Evaluation of conditional cash transfers and mHealth audio messaging in reduction of risk factors for childhood malnutrition in internally displaced persons camps in Somalia: A 2 × 2 factorial cluster-randomised controlled trial

Carlos S. Grijalva-Eternod, Mohamed Jelle, Hani Mohamed, Katie Waller, Bishar Osman Hussein, Emmanuel Barasa, Andrea Solomon, Sajia Mehjabeen, Andrew Copas, Edward Fottrell, and Andrew J. Seal


This paper presents the results of a randomized trial to estimate the effects of conditional cash transfers (CCTs) and mobile health (mHealth) audio messages in IDP camps near Mogadishu, Somalia. Specifically, the research examined whether conditionality in cash transfer programs and mHealth audio message improved health-seeking behavior and reduced risk factors for malnutrition.  

The study covered over 1,400 households in 23 IDP camps. Households in all IDP camps received cash transfers made at an emergency humanitarian level (US$70 per household per month) for three months followed by transfers at a safety net level (US$35 per household per month) for a further six months.  

Camps were randomly selected to receive additional interventions delivered as part of the cash transfer program: (1) a cash transfer conditionality that required households to take children under five years of age to a single health screening at a local clinic where they were also issued with a home-based child health record card, which was a pre-requisite for registering for the cash transfer program; and (2) an mHealth intervention that sent audio messages about health and nutrition to the mobile phones of households twice a week for 9 months.  

Data was collected from households and individuals at baseline and monthly, including information on household demographics, water sanitation and hygiene, food security, household expenditure, mother/caregiver’s characteristics and knowledge of health and nutrition, vaccination coverage, child age and anthropometry (mid-upper arm circumference measurements and bipedal pitting oedema; this last one indicates malnutrition and was recoded in case an imprint remained in both feet after pressing them with the thumbs for 3 seconds), breastfeeding practices, child morbidity, and child mortality and verbal autopsy. Children were identified to be acutely malnourished if they had a mid-upper arm circumference (MUAC) less than 12.5 cm and/or oedema and referred to a health center for treatment.  

The baseline survey found that: 

  • Most households were female headed and 15 percent were in a polygamous arrangement. The average household size was five members. 
  • All households had access to piped water (a third paid for water access) and most households had access to pit latrines. A small proportion of households had access to handwashing facilities, and only a third had soap.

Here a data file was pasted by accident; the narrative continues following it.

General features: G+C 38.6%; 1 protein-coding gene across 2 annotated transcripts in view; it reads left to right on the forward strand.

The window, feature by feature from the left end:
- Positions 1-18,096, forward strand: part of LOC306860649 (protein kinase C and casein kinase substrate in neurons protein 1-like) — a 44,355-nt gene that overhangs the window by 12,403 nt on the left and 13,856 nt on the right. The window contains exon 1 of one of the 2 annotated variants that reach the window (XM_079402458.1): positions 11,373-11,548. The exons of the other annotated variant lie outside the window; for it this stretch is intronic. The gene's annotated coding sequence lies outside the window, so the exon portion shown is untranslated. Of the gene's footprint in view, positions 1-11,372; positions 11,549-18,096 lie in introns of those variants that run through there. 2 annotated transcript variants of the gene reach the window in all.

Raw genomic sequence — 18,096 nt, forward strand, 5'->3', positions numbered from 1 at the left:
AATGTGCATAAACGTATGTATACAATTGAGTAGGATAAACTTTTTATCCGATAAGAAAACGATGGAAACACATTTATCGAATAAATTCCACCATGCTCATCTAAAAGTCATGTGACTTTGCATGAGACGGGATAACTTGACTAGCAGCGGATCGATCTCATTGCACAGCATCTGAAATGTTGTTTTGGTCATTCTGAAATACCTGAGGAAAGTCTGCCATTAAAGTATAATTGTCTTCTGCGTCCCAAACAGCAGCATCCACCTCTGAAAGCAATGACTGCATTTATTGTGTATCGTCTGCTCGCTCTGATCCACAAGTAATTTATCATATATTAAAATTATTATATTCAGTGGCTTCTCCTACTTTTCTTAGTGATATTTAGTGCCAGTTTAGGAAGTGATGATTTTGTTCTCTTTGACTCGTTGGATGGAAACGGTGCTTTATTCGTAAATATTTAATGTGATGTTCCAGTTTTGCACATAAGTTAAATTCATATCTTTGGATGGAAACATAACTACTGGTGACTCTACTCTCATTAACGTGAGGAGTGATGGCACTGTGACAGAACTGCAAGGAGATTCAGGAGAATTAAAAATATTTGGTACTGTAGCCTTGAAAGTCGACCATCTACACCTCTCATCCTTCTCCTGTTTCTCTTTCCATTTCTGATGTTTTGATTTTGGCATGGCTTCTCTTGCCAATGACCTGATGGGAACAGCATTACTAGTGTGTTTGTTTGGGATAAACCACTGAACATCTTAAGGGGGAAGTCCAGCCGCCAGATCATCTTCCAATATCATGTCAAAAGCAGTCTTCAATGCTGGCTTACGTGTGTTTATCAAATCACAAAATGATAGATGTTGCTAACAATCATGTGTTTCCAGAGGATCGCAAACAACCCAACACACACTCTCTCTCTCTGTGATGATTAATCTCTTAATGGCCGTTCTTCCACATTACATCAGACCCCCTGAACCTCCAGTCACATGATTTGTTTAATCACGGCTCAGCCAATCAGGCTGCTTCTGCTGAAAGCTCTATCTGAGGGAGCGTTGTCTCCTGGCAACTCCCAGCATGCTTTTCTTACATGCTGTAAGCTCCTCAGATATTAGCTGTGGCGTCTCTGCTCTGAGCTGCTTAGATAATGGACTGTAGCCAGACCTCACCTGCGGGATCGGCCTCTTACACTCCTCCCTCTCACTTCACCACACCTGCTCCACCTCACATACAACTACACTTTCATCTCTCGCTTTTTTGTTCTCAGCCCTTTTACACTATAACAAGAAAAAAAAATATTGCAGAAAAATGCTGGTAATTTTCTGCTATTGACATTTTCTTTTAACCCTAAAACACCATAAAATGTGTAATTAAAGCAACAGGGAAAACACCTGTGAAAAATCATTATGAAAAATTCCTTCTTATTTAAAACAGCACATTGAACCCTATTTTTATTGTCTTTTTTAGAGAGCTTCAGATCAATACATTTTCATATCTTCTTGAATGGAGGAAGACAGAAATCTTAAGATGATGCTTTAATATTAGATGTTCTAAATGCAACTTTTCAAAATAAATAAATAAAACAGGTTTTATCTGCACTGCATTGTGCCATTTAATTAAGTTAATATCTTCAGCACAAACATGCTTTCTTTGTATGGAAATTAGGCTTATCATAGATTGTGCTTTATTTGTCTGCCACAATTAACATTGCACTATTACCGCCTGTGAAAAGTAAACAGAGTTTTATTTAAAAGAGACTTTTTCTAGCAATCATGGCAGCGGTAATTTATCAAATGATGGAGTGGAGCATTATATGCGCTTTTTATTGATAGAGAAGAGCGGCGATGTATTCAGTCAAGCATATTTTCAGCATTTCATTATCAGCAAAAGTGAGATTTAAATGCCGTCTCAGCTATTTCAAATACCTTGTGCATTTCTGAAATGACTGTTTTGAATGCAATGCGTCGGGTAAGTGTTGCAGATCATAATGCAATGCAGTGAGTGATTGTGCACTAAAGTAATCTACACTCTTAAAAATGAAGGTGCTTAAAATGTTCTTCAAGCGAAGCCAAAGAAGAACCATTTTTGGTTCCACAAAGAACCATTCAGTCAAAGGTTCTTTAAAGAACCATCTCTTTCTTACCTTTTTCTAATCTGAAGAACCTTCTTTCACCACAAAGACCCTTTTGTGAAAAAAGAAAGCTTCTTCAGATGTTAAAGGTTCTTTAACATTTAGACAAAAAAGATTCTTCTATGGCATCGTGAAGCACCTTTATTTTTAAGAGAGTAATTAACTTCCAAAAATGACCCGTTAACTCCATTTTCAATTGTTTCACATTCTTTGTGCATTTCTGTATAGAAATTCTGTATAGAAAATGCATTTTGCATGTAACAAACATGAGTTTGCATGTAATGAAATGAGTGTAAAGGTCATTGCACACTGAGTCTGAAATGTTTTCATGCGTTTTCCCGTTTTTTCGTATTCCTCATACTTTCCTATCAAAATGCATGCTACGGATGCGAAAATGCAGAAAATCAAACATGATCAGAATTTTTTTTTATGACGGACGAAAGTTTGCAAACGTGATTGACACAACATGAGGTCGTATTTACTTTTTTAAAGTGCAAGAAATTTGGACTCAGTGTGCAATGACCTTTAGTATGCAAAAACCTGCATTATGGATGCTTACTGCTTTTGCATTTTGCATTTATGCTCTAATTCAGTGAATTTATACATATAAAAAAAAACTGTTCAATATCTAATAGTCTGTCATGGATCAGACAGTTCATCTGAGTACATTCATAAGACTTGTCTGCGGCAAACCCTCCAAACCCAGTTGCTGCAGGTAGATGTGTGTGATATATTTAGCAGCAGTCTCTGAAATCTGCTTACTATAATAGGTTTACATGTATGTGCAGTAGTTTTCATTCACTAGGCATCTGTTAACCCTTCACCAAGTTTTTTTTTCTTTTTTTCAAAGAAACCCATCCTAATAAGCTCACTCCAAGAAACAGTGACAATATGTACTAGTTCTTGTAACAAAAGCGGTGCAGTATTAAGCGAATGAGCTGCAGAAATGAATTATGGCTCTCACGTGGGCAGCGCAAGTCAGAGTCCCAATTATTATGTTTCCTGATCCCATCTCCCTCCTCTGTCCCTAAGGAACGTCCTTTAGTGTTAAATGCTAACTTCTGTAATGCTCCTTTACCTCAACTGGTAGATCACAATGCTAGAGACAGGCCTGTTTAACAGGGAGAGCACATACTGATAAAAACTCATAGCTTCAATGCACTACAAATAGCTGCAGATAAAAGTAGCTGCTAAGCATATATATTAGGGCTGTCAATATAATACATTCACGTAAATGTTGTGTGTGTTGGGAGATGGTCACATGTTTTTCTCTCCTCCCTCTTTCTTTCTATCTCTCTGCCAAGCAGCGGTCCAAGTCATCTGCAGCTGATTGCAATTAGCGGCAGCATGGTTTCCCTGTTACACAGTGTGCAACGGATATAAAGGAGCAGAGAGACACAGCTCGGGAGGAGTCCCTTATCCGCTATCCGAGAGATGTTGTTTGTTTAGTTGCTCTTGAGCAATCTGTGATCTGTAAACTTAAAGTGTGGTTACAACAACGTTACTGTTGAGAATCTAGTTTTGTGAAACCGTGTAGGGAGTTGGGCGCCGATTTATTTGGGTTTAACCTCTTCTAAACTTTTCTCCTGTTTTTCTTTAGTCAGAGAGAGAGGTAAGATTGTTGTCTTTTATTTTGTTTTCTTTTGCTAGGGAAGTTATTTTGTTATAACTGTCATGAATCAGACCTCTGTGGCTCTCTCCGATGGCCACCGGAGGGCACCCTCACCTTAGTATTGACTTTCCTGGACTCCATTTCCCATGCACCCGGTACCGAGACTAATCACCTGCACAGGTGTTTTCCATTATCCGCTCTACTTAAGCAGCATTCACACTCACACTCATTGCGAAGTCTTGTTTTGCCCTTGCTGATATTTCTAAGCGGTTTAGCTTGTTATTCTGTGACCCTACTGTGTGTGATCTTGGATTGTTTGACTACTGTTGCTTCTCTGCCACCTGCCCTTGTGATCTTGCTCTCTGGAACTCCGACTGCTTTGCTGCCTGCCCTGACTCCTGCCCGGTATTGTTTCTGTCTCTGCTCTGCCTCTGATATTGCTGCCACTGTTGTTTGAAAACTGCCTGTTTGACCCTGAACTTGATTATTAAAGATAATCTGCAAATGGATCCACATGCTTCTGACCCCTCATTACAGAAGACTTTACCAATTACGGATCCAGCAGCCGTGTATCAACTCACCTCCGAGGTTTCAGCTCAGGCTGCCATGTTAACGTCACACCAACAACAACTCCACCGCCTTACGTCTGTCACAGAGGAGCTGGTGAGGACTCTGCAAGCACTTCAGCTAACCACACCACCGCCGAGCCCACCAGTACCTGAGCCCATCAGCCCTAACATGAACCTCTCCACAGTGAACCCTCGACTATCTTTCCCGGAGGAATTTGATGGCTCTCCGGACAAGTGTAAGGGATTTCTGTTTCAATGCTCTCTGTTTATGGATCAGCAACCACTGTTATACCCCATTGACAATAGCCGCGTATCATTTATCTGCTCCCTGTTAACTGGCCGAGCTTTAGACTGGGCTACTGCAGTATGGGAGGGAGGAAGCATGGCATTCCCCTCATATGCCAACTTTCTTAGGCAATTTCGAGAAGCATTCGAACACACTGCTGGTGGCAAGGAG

• On average, households had 1.9 meals per day, received food assistance from a humanitarian organization for 3 days in the week prior to the survey, and had high dietary diversity (7 of 12 food groups in 24 hours prior to the survey). 
  • Households had an average expenditure of US$87 in the 30 days prior to the survey, with food being the largest expenditure category. 
  • Mothers or caregivers had an average age of 30, 80-90 percent were illiterate, two-thirds had undertaken paid labor in year prior to the survey, and a quarter of mothers/caregivers and children slept under a mosquito net on the night prior to the survey. 
  • Two thirds of children were ill in the 4 weeks prior to the survey, and acute malnutrition affected 8 percent of children.

Empirical findings: 

  • Cash conditionality significantly improved the coverage of measles and pentavalent vaccination, but timely vaccination for all antigens did not improve. Cash conditionality improved coverage of measles vaccination from 39 percent to 78 percent and pentavalent vaccination from 44 percent to 78 percent. At the end of the study, coverage remained elevated at 82 percent and 87 percent, respectively. There were not any significant changes in timely vaccination, household food and non-food expenditure, household dietary diversity, or household reliance on coping strategies. 
  • The mHealth intervention did not improve mother’s knowledge, any vaccination outcomes, or child diet diversity, although it was associated with a higher household diet diversity. The mHealth intervention did not improve measles vaccination, pentavalent vaccination, or timely vaccination. There was no change in the incidence of child mortality, acute malnutrition, diarrhoea, exclusive breastfeeding, or measles infection. While there was no evidence that mHealth increased a mother’s knowledge score, household dietary diversity increased from a mean of 7 to 9. However, this was not reflected by a significant increase in the child diet diversity score, which increased only slightly from 3.2 to 3.6.  

The authors conclude that conditional cash transfers can achieve public health benefits in humanitarian cash transfer programs by increasing the uptake of child vaccination services. The mHealth intervention was associated with an increase in household diet diversity, despite no evidence that knowledge had improved.